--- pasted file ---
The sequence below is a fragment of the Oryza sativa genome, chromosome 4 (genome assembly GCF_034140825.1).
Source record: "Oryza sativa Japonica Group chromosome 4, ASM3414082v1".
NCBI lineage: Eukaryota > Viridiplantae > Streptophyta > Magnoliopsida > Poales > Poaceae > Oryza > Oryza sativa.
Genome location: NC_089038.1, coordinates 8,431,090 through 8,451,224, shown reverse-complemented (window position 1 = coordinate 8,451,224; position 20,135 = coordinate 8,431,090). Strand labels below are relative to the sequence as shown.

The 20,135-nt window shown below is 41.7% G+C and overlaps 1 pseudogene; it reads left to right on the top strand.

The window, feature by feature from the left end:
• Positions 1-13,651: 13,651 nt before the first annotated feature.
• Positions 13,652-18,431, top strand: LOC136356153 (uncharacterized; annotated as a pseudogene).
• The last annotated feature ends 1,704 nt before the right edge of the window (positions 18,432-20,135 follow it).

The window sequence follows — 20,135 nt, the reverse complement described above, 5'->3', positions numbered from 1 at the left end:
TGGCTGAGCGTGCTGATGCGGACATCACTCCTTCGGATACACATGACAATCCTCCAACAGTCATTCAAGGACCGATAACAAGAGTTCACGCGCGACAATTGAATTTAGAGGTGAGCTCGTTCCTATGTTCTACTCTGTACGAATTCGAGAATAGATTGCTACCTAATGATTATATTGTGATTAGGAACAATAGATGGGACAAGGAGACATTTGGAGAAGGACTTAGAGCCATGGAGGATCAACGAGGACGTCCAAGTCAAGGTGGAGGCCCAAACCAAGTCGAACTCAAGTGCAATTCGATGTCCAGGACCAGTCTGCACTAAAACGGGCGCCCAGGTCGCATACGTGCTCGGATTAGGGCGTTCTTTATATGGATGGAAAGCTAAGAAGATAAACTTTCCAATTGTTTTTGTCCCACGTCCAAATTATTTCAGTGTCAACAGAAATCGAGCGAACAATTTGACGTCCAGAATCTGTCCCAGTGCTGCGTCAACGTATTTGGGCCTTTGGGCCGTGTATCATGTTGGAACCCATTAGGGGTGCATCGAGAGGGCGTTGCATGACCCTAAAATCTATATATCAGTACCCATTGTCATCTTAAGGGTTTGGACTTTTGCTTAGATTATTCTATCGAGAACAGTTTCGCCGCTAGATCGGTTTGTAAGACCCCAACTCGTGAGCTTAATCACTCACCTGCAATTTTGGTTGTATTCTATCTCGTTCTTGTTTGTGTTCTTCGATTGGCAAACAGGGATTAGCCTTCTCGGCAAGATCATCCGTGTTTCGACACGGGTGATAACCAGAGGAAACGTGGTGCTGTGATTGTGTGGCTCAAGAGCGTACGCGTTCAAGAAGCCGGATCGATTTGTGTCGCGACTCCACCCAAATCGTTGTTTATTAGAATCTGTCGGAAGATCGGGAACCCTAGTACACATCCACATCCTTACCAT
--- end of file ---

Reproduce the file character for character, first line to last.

The sequence below is a fragment of the Oryza sativa genome, chromosome 4 (genome assembly GCF_034140825.1).
Source record: "Oryza sativa Japonica Group chromosome 4, ASM3414082v1".
NCBI lineage: Eukaryota > Viridiplantae > Streptophyta > Magnoliopsida > Poales > Poaceae > Oryza > Oryza sativa.
Genome location: NC_089038.1, coordinates 8,431,090 through 8,451,224, shown reverse-complemented (window position 1 = coordinate 8,451,224; position 20,135 = coordinate 8,431,090). Strand labels below are relative to the sequence as shown.

The 20,135-nt window shown below is 41.7% G+C and overlaps 1 pseudogene; it reads left to right on the top strand.

The window, feature by feature from the left end:
• Positions 1-13,651: 13,651 nt before the first annotated feature.
• Positions 13,652-18,431, top strand: LOC136356153 (uncharacterized; annotated as a pseudogene).
• The last annotated feature ends 1,704 nt before the right edge of the window (positions 18,432-20,135 follow it).

The window sequence follows — 20,135 nt, the reverse complement described above, 5'->3', positions numbered from 1 at the left end:
TGGCTGAGCGTGCTGATGCGGACATCACTCCTTCGGATACACATGACAATCCTCCAACAGTCATTCAAGGACCGATAACAAGAGTTCACGCGCGACAATTGAATTTAGAGGTGAGCTCGTTCCTATGTTCTACTCTGTACGAATTCGAGAATAGATTGCTACCTAATGATTATATTGTGATTAGGAACAATAGATGGGACAAGGAGACATTTGGAGAAGGACTTAGAGCCATGGAGGATCAACGAGGACGTCCAAGTCAAGGTGGAGGCCCAAACCAAGTCGAACTCAAGTGCAATTCGATGTCCAGGACCAGTCTGCACTAAAACGGGCGCCCAGGTCGCATACGTGCTCGGATTAGGGCGTTCTTTATATGGATGGAAAGCTAAGAAGATAAACTTTCCAATTGTTTTTGTCCCACGTCCAAATTATTTCAGTGTCAACAGAAATCGAGCGAACAATTTGACGTCCAGAATCTGTCCCAGTGCTGCGTCAACGTATTTGGGCCTTTGGGCCGTGTATCATGTTGGAACCCATTAGGGGTGCATCGAGAGGGCGTTGCATGACCCTAAAATCTATATATCAGTACCCATTGTCATCTTAAGGGTTTGGACTTTTGCTTAGATTATTCTATCGAGAACAGTTTCGCCGCTAGATCGGTTTGTAAGACCCCAACTCGTGAGCTTAATCACTCACCTGCAATTTTGGTTGTATTCTATCTCGTTCTTGTTTGTGTTCTTCGATTGGCAAACAGGGATTAGCCTTCTCGGCAAGATCATCCGTGTTTCGACACGGGTGATAACCAGAGGAAACGTGGTGCTGTGATTGTGTGGCTCAAGAGCGTACGCGTTCAAGAAGCCGGATCGATTTGTGTCGCGACTCCACCCAAATCGTTGTTTATTAGAATCTGTCGGAAGATCGGGAACCCTAGTACACATCCACATCCTTACCAT